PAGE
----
CRAIG BENSON is breathless.

The disciplined command he usually holds over his respiration has given way to fervent excitement, the sight of a Union flag hanging some way overhead seeming to increase the height of the podium inside the Olympic swimming venue. Wearily he raises a hand to salute the crowd, the other clasped firmly around the medal as he strives to anchor himself in the moment.

The image is a prevailing one. It could yet become reality. Benson has earned his place in the Great Britain swimming squad for the Olympics and the time between that announcement and the London Games has been understandably exhausting.

A rigorous training regime was interrupted by the European Junior Championships earlier this month, where the Scot finished third in the 100-metre breaststroke with a time of one minute 1.64 seconds. To offer some context, consider that winner Danila Artiomov of Moldova was only 0.04sec ahead.

The margins are minute and Benson can take succour from his time in Antwerp as he approaches the biggest race of his nascent career. That the 18-year-old has propelled himself towards his inaugural Games in only three years of competitive swimming is all the more striking given how unremarkable his arrival in the sport was. Routinely taken along to watch his older brother Andrew compete, the prepubescent Benson grew restless on the sidelines and resolved to get in the water himself.

"Things just progressed from the age of 13. In the last 12 months or so my swimming has really taken off and I'm starting to make my way into the senior ranks," said Benson, who is backed by Team RedSky.

The pool has felt like a natural habitat; his third place in Belgium following similarly auspicious swims at the last Commonwealth Games and, pertinently, in this year's British Championships, where he split British No.1 Daniel Sliwinski and compatriot Michael Jamieson to claim one of the two berths available in Team GB.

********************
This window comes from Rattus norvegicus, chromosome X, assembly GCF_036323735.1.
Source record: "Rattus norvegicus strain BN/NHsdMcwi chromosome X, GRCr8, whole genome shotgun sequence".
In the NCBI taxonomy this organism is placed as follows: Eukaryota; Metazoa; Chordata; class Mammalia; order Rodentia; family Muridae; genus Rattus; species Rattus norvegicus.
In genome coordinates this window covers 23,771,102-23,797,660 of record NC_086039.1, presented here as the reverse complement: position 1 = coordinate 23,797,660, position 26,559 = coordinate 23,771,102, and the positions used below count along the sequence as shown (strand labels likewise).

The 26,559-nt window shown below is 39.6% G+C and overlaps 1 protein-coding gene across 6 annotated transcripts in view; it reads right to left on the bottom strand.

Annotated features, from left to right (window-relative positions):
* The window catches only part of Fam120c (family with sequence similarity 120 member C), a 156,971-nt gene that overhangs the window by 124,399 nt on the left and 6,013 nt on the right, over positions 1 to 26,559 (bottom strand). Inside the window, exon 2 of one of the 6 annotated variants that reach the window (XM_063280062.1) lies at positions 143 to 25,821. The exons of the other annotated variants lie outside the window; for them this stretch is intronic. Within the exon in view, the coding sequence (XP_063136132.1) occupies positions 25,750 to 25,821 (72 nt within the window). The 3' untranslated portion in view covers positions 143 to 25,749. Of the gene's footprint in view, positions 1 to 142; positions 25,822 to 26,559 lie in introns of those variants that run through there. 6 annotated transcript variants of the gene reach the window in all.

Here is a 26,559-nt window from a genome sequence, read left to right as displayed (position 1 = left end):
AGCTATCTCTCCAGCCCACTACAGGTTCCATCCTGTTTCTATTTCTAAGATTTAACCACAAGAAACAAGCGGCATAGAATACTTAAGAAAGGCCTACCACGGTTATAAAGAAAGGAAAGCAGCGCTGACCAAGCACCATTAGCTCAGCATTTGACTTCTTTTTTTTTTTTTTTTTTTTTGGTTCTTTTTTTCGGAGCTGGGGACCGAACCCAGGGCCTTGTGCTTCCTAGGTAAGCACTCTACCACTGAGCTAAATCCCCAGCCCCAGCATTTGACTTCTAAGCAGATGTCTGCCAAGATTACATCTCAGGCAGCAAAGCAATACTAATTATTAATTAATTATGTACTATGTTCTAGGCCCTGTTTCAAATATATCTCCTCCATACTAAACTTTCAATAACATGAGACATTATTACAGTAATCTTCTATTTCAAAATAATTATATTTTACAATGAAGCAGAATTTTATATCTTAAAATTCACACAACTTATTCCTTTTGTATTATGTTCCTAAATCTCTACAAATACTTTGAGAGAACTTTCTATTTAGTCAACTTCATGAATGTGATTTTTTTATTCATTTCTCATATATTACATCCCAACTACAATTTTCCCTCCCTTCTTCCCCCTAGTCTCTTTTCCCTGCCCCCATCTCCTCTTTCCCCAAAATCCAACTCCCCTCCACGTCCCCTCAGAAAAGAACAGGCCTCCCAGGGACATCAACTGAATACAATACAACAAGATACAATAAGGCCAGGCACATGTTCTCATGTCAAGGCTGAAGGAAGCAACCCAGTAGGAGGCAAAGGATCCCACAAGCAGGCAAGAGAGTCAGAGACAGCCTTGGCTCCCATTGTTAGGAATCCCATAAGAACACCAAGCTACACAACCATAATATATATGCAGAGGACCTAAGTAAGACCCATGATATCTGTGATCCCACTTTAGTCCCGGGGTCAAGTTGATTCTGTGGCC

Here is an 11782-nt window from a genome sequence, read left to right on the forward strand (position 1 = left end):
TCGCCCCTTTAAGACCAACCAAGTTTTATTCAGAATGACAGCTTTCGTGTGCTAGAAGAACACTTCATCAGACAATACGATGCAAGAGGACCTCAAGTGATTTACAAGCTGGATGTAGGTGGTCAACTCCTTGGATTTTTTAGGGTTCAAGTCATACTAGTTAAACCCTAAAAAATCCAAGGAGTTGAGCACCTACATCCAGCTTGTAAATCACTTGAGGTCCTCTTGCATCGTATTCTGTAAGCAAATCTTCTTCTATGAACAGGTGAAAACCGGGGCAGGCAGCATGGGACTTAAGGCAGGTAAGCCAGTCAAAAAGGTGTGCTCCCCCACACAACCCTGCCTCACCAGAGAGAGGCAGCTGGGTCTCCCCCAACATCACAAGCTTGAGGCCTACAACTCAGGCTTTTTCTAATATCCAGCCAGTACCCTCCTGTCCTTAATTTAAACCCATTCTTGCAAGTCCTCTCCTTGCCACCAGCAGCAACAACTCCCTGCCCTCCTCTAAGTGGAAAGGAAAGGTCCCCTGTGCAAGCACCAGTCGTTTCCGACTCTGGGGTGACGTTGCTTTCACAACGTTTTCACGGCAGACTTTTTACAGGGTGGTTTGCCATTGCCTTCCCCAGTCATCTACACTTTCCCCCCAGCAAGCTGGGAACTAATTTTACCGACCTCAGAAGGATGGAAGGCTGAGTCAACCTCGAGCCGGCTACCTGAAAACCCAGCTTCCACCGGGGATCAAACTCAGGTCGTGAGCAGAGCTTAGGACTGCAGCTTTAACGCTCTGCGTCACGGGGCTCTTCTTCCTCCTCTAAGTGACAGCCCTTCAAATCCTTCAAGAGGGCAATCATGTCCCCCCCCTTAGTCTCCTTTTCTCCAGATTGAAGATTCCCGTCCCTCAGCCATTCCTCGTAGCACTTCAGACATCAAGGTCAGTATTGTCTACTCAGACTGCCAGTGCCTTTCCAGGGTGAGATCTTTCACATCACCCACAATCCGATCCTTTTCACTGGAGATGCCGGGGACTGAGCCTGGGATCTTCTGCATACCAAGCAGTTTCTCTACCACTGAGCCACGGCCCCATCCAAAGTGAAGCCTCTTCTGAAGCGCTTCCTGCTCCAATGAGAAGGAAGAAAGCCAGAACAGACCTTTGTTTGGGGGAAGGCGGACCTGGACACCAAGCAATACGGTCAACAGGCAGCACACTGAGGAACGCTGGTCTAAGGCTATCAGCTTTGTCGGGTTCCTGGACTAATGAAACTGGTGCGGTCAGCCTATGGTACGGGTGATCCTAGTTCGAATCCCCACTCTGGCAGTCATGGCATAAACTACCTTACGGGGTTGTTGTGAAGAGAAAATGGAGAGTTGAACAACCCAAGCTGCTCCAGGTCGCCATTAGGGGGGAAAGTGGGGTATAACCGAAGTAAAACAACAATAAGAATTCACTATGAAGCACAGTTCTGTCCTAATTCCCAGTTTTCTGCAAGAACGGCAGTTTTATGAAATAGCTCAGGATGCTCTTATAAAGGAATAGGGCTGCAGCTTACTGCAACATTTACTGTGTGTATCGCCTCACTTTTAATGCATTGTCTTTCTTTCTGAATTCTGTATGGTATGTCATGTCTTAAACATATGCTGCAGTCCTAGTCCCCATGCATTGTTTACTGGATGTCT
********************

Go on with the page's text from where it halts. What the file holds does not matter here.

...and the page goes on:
He will find himself among heady company in London; put simply, the teenager from Livingston is a small fish in an Olympic-classified pond. Team GB has excelled in swimming; Rebecca Adlington won two golds in the 2008 Olympics, while setting a world record in the 800m freestyle event, and Liam Tancock, the world champion 50m backstroke specialist, competing over 100m in London.

"It's weird as last year I would just be sitting, watching them on TV too scared to talk to them, but I'm on the team with them," said Benson. "It's all come so fast but it's great. The saying is 'one Team GB' so we are all in the same team and all on the same level. It's weird but it's amazing."

"I've never been so excited about anything in my life, ever," he added, youthful exuberance temporarily overriding a quiet maturity. "It's a home Games; I mean, I'm never going to experience anything else like it in my lifetime. I'm being thrown in literally at the deep end as I've never represented a senior GB team before. This is the biggest one possible at the Olympics, with swimming on the first day. I should be nervous but I'm actually not; I'm just excited."

It is something of a wonder that the teenager has the energy. Preparation for an event such as the Olympics is onerous for an athlete, but Benson's routine seems excessive when placed alongside that of, say, your typical Scottish footballer. He builds his week around 10 sessions in the pool, some of which require Benson to rise at 4.30am. Plunging into a deserted pool may have, at times, felt like something of a rude awakening but his regimen is enlivened by three separate visits to the gym to lift "pretty heavy weights". "I do some other conditioning," he added, in a manner which suggested that was considered a form of respite. "So, it must rack up to over 30 hours a week, maybe 35."

The obvious question to pose, then, is where that leaves time for a social life. It provokes an obvious answer. Benson is acutely aware that he is in a privileged position and as such he is committed to submerging himself in preparation.

"It has basically taken over," said the Scot. "I mean, I've just turned 18 and most people who do that are going out all the time. Obviously I can't do that and still be at the top of my game when it comes to training and racing. I can have as many pints as I want after the Games, but I need to get it done first.

"This could be my last Olympic Games. I'm still young, but I might get injured or not improve or something like that. So I'm treating this Games as though it is the Games I need to be at my best at. I want to try and get into the final, and once I'm in the final I want just to race. I'm aiming pretty high, but I guess you have to."

Benson will shortly be issued with his GB tracksuit, and will consider a medal a suitable furbelow to complete the look.

"I've been thinking about it a lot," he said, "picturing myself on the podium - it's just the ultimate dream, especially in front of a home crowd."

It may be enough to leave him breathless.

INTERVIEW Livingston 18-year-old Craig Benson could soon be living his dream, writes Chris Tait